I conducted children's meditation courses in an Indian International school, Singapore on the 3rd and 4th of May. Children's courses require a number of people --volunteers to help conduct the course. While the main instructions for meditation come from our teacher Goenkaji, whose audio and video CDs are played, I monitor the process by interacting with the children to ensure they understand the instructions that are given to them.
The volunteers help register the students for the course, giving out name tags and pasting the name tags on the mats where they sit. The students are divided into groups each group with a volunteer who is called a "group leader" to lead the students in games and activities conducted in between meditation sessions.
The actual course begins with an introduction to Anapana sati ( awareness of incoming and outgoing breath around the nostrils). Before introducing them to the technique of Anapana meditation, Goenkaji instructs them on the correct posture to sit in and also the 5 precepts. Soon after this session, the children go for a break of half-an-hour.
The next session (which is the first session of the real practice of meditation)focuses on reasons why breath is chosen as an object of meditation. One very obvious reason is that because it is always there with us its easy to carry it around. Unlike a mantra or an idol, the breath is much simpler and uncomplicated object of meditation. Second reason is that it has a strong connection with the mind. It is difficult to watch the mind itself, however, if one observes the breath one gets a clue to whats going on in the mind. For instance, when one is upset, the breath loses its natural rhythm. Observing the breath restores its normal rhythm and calms the mind as well. The third reason is that it is the truth--it is not an imagination or visualization but a real phenomenon.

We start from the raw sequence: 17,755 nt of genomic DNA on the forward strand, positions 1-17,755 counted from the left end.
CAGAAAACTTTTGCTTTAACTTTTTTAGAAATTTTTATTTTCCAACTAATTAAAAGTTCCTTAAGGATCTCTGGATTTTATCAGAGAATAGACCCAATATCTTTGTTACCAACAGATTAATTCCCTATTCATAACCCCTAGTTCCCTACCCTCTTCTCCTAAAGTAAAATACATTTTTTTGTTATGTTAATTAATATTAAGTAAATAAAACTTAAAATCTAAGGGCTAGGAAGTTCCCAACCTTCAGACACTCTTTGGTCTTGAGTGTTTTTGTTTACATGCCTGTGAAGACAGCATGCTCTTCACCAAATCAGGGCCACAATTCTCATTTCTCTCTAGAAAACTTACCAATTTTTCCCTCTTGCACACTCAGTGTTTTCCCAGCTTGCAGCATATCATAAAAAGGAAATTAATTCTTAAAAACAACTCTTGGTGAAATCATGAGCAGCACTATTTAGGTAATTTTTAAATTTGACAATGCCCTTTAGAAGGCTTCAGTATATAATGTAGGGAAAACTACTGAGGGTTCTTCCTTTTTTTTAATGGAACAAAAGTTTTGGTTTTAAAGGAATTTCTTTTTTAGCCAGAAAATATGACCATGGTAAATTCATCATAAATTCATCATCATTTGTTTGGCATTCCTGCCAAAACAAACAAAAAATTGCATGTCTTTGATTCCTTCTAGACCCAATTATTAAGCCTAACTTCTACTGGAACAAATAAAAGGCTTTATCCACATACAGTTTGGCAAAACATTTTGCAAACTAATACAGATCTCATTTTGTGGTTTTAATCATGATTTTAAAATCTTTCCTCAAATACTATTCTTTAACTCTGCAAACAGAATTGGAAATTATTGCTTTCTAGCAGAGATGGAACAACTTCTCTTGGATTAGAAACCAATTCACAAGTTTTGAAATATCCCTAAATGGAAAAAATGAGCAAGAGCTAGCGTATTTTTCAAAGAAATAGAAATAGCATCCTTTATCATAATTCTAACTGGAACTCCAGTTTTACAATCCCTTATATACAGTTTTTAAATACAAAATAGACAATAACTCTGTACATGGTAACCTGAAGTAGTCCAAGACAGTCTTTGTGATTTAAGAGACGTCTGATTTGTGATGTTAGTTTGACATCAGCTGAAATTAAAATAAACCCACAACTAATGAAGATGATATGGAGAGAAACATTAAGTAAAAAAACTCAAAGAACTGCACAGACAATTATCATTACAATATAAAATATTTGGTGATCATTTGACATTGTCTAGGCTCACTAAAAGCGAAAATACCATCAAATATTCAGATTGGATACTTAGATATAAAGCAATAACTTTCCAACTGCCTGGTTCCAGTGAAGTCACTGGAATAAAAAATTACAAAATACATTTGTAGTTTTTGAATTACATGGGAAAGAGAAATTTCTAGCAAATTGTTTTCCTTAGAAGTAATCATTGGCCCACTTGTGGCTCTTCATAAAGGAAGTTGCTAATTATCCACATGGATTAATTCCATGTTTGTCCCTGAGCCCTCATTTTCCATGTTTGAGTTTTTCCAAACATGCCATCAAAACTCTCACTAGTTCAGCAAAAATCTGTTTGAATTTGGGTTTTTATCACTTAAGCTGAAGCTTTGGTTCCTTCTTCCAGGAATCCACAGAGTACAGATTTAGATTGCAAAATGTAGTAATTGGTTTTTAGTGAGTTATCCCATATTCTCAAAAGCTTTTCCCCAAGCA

After the session I interact with the students asking them the reasons why the breath is chosen as an object of meditation. I also make sure they understand the correct posture to sit in (back and neck straight).
The second session of meditation deals with the difficulties experienced during meditation. Sitting for a long time in a cross-legged posture is sure to lead to difficulties of pain and restlessness. Apart from this, just observing the breath, the mind quickly wanders off into various thoughts, one after the other. Other difficulties in focusing is drowsiness and falling asleep.
The children are taught how to overcome these difficulties as they practice. An interesting explanation for restlessness is that we tend to accumulate negativities in our normal day to day lives, which lie dormant within us. When we focus on our respiration the mind for those brief moments suspends generation of negativities. These "pure" moments of focus cause disturbance in the negativities accumulated within and make us very restless. When we stay focused, the disturbance gradually subsides just as when one pours water over a raging fire to extinguish it.
Understanding the reasons for these difficulties helps us deal with them as they arise and helps to stay focused on respiration. This in turn, helps in developing moment to moment awareness of reality as it is.
The third session of meditation focuses on the importance of making right effort in order to get the results we are looking for. This includes changing some old habit patterns of the mind to roll in thoughts, by quickly correcting oneself and bringing it on course ( bringing the mind to focus on the respiration and not roll in thoughts). In short, right effort helps us focus on what has to be done in a given moment rather than engaging in automatic, wasteful ways of thinking and behaving.
In the final session, Goenkaji explains how one can continue the practice in daily life, ending the program with instructions on sending best wishes and thoughts to everyone in our lives--metta meditation. With this the program comes to an end.